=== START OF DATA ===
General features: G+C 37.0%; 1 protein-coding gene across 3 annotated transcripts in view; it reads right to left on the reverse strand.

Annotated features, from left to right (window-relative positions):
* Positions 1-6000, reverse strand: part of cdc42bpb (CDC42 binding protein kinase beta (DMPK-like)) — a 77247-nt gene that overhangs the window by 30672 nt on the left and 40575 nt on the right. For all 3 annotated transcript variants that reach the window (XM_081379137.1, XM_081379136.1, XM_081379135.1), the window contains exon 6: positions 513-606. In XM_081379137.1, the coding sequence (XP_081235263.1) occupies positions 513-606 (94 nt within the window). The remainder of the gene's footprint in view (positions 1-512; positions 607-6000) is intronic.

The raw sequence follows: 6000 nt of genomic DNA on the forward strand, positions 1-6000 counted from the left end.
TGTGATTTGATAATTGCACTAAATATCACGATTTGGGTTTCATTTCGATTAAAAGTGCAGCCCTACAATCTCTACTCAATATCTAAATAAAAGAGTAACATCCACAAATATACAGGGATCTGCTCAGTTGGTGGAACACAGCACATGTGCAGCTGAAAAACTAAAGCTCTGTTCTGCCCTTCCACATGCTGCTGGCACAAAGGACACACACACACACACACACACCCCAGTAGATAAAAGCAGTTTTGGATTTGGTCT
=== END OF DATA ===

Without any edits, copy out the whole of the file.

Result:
General features: G+C 37.0%; 1 protein-coding gene across 3 annotated transcripts in view; it reads right to left on the reverse strand.

Annotated features, from left to right (window-relative positions):
* Positions 1-6000, reverse strand: part of cdc42bpb (CDC42 binding protein kinase beta (DMPK-like)) — a 77247-nt gene that overhangs the window by 30672 nt on the left and 40575 nt on the right. For all 3 annotated transcript variants that reach the window (XM_081379137.1, XM_081379136.1, XM_081379135.1), the window contains exon 6: positions 513-606. In XM_081379137.1, the coding sequence (XP_081235263.1) occupies positions 513-606 (94 nt within the window). The remainder of the gene's footprint in view (positions 1-512; positions 607-6000) is intronic.

The raw sequence follows: 6000 nt of genomic DNA on the forward strand, positions 1-6000 counted from the left end.
TGTGATTTGATAATTGCACTAAATATCACGATTTGGGTTTCATTTCGATTAAAAGTGCAGCCCTACAATCTCTACTCAATATCTAAATAAAAGAGTAACATCCACAAATATACAGGGATCTGCTCAGTTGGTGGAACACAGCACATGTGCAGCTGAAAAACTAAAGCTCTGTTCTGCCCTTCCACATGCTGCTGGCACAAAGGACACACACACACACACACACACCCCAGTAGATAAAAGCAGTTTTGGATTTGGTCT